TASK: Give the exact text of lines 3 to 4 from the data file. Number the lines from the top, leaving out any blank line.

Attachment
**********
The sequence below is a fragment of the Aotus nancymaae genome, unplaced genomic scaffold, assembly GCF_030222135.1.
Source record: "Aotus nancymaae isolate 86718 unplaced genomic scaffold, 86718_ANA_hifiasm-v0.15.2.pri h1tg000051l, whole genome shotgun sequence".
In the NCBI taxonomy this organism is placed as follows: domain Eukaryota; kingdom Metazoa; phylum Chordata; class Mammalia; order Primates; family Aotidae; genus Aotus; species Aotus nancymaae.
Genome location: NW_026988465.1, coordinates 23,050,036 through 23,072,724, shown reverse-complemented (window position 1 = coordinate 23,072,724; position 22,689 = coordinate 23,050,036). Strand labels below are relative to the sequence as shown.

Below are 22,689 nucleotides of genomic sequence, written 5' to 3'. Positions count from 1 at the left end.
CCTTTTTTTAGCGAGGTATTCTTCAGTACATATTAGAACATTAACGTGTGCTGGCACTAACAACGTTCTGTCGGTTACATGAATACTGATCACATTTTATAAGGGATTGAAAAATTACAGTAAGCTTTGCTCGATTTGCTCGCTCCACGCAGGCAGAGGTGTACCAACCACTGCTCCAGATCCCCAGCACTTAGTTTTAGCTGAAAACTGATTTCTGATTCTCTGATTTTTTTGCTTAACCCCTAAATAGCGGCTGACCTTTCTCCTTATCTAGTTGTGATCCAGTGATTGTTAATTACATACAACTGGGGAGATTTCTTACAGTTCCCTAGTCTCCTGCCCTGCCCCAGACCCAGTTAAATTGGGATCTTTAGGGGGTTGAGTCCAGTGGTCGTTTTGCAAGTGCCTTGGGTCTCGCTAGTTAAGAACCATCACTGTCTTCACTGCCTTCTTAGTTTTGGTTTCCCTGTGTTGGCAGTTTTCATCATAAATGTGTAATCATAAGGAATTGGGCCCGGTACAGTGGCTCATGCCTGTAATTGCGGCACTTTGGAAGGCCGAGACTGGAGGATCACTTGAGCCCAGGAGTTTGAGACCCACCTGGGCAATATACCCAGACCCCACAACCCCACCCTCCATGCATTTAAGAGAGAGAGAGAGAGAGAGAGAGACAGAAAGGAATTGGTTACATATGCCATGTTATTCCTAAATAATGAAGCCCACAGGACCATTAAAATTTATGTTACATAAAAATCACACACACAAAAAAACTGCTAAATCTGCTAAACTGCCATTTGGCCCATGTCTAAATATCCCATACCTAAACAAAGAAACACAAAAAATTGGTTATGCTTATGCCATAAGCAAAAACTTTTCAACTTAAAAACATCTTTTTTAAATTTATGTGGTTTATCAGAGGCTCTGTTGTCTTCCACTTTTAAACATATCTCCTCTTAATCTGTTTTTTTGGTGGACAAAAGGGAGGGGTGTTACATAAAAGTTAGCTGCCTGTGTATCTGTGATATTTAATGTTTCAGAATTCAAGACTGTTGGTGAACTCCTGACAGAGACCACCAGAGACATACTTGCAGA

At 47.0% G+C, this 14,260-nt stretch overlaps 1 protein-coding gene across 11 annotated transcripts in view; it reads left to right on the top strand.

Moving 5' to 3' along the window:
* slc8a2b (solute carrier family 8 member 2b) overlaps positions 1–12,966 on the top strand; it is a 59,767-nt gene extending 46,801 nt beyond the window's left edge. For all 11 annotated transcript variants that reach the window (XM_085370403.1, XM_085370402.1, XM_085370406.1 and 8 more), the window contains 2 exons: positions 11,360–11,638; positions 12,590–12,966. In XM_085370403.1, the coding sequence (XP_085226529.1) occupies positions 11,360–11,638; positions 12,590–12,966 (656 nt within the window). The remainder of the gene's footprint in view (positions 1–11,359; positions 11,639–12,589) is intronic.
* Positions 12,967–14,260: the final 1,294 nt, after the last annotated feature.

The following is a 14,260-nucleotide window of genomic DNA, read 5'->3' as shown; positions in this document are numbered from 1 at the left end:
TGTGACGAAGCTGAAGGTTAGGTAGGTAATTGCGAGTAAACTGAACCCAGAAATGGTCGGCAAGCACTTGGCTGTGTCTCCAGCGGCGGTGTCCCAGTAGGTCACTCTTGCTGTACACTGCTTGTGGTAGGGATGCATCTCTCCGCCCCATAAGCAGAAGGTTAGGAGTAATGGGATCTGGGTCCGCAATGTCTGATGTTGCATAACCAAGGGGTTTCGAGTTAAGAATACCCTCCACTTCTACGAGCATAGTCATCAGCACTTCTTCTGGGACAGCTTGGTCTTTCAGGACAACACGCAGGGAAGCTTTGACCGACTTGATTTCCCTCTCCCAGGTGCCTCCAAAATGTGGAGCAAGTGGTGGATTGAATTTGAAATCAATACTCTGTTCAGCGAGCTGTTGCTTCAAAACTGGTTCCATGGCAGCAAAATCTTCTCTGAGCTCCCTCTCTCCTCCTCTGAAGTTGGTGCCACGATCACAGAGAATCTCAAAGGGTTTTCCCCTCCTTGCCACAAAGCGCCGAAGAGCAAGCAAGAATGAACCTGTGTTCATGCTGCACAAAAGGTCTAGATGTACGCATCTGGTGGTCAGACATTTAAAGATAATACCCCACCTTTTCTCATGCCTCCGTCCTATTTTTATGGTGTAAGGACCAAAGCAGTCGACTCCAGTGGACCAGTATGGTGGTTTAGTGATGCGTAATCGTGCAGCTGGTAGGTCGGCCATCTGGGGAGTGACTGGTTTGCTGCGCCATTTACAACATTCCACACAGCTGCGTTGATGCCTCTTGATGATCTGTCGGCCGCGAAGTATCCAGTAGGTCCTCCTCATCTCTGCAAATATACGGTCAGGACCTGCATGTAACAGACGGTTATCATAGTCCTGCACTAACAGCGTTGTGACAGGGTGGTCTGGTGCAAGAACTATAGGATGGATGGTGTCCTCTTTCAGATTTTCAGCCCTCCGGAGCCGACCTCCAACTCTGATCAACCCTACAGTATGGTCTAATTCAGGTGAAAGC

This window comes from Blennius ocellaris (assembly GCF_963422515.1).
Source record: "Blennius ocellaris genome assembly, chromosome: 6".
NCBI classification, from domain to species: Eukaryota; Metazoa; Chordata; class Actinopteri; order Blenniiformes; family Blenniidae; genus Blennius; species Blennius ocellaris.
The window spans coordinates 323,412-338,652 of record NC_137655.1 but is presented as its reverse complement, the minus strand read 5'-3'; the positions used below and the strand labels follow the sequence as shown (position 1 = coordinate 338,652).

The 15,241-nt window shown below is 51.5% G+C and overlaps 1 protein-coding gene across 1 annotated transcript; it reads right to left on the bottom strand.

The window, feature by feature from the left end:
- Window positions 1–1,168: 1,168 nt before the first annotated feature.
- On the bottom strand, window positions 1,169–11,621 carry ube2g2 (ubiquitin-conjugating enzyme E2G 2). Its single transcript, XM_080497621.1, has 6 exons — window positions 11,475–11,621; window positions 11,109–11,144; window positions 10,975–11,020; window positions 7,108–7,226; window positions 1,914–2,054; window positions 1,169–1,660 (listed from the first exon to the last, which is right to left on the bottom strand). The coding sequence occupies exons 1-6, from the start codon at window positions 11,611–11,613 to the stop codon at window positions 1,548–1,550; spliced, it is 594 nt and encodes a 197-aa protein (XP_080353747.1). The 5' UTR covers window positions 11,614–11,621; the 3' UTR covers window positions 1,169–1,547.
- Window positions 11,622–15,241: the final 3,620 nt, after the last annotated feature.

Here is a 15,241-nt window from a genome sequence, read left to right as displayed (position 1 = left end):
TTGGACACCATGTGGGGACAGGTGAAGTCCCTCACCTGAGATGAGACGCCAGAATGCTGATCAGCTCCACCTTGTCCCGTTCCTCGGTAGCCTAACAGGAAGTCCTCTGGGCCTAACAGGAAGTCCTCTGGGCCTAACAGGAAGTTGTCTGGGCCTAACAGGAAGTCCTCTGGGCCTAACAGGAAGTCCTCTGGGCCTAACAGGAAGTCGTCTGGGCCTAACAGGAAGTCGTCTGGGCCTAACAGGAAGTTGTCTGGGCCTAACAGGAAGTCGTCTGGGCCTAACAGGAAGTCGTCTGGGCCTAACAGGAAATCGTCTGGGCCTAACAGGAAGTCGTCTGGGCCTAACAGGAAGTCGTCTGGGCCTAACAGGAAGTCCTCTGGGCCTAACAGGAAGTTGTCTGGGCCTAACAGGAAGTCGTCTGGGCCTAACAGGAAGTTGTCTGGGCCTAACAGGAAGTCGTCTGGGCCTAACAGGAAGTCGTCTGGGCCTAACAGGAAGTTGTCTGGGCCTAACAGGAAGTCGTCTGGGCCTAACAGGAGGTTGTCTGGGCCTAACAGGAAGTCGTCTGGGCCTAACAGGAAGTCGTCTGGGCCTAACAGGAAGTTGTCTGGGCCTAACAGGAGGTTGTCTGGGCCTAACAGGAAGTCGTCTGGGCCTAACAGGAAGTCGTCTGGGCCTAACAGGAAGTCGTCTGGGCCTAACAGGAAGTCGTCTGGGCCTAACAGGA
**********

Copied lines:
In the NCBI taxonomy this organism is placed as follows: domain Eukaryota; kingdom Metazoa; phylum Chordata; class Mammalia; order Primates; family Aotidae; genus Aotus; species Aotus nancymaae.
Genome location: NW_026988465.1, coordinates 23,050,036 through 23,072,724, shown reverse-complemented (window position 1 = coordinate 23,072,724; position 22,689 = coordinate 23,050,036). Strand labels below are relative to the sequence as shown.